Festival d’Été de Québec bigger than ever in 2010

Photo: Jay Ouellet

Will.i.am and Fergie of Black Eyed Peas  Saturday’s performance at the Festival d’Ete by the Black Eyed Peas, The E.N.D. World Tour  was among the most popular shows in Québec since the performance of former Beatle McCartney in 2008. One of the world’s top American hip op bands had 150,000 fans dancing with every song. Lead singer and songwriter Will.i.am gave a virtuoso DJ performance lasting 25 minutes.

Place d'Youville was jumping Sunday afternoon to a blend of blues, funk, traditional New Orleans Jazz and Motown, courtesy of Trombone Shorty and Orleans Avenue, a unique New Orleans based outfit that a few years ago might not have been signed for the Festival d'été.

"In 2003, there were less people," said Festival Director of Communications Lucie Tremblay. "People saw that they could go to the other festivals in Québec and see the same music."

Focus groups and other research showed that festival-goers wanted a wider variety of acts that they couldn't see anywhere else in Québec during the festival season. The Canadian group Rush, for example, signed an exclusivity agreement making the festival the rock band's only appearance in the province this summer.

Festival officials in recent years have also been dedicating over 50 percent of their budget to the music, up from about 25 to 30 percent.

The new outlook has reaped big dividends as the annual early to mid-July event becomes ever more popular.
"We sold 150,000 passes," said Tremblay, "so they were sold out by Friday the 9th."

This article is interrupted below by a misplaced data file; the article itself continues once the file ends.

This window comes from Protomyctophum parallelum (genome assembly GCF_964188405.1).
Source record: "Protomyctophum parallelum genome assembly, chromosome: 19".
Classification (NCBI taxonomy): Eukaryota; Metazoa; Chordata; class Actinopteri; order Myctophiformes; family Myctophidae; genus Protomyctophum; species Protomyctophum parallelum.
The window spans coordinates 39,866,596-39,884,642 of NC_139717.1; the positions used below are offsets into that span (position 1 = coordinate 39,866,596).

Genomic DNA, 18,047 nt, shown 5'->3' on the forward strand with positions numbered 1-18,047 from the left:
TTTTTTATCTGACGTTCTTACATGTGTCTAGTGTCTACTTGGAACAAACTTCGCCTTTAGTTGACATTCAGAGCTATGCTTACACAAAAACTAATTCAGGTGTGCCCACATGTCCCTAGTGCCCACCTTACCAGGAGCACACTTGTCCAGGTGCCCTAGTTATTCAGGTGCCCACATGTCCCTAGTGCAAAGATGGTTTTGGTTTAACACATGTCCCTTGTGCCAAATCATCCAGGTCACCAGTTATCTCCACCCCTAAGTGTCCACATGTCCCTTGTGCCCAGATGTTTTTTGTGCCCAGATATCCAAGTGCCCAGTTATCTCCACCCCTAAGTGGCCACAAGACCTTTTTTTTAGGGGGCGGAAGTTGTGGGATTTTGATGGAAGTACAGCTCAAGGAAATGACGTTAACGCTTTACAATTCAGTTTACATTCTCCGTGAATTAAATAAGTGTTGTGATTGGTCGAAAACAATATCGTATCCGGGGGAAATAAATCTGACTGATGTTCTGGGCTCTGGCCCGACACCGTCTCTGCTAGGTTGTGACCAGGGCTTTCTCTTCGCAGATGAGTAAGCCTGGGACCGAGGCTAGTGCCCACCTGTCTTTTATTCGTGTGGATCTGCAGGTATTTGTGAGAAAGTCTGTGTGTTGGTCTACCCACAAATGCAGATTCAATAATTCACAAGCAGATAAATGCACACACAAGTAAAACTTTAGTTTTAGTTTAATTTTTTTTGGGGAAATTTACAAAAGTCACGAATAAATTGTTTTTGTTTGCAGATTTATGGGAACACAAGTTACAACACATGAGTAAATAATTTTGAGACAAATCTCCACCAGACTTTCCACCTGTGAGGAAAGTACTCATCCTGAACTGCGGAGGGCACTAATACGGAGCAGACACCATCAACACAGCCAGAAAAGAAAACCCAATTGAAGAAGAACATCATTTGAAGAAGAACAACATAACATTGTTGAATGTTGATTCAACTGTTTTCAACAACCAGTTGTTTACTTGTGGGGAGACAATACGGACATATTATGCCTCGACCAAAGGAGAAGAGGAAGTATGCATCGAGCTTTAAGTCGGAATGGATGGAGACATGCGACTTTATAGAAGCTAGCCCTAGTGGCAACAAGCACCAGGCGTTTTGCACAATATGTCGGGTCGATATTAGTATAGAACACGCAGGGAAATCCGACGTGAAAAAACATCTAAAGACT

The top draw was The Black Eyed Peas, the popular hip hop band from the United States. Tremblay said more than 100,00 people watched the show, based in part on the number of passes sold, but it was difficult to arrive at a true estimate, since there were many children under the age of 12 who are not required to buy passes.

This year's event also featured performances by British hard rockers Iron Maiden, the Latin-tinged Santana from the United States, Staff Benda Billili from the Congo, and the legendary Quebec chansonnier Gilles Vigneault.

"We had the biggest crowd in the history of the festival," Tremblay said of the Black Eyed Peas.

The unusually warm weather also helped, rather than limited, revenues.

"We had an increase in revenue because of the sales of beer," she said.

Tremblay said festival officials won't know for several weeks the number of people who attended, but they were shooting for 1.5 million.

Tremblay attributed the growing popularity to the festival's burgeoning reputation. Rammstein, which closed the festival Sunday with a spectacular fireworks display on the Plains of Abraham, decided to play here on the advice of the band Linkin Park.

She also said that bands are impressed with the quality of the stage on the Plains of Abraham as well as the city's reputation for drawing well-behaved crowds.

"We wanted to have Rammstein in 2008," Tremblay said, but she added that the band was unaware of the festival's reputation. Rammstein, it turned out, shared the same agent as Linkin Park and was able to rely on the other band's experience in deciding to play the festival.

One band that didn't benefit from the weather, at least on Saturday, was the Tex-Mex, surf music band Chicha Libre from Brooklyn, NY. Their Saturday set was interrupted by a thunderstorm that scattered the crowd while stagehands mopped water and tried to keep the instruments dry.

Festival Director General Daniel Gélinas attributed the festival's success to years of hard work.

"This 2010 Festival is the outcome of years of efforts, investment, planning and groundwork. We have made it the great event that we wanted it to be, but above all, that the public wanted us to give them, an event that promotes Quebec City," said Gélinas in a prepared statement issued Monday.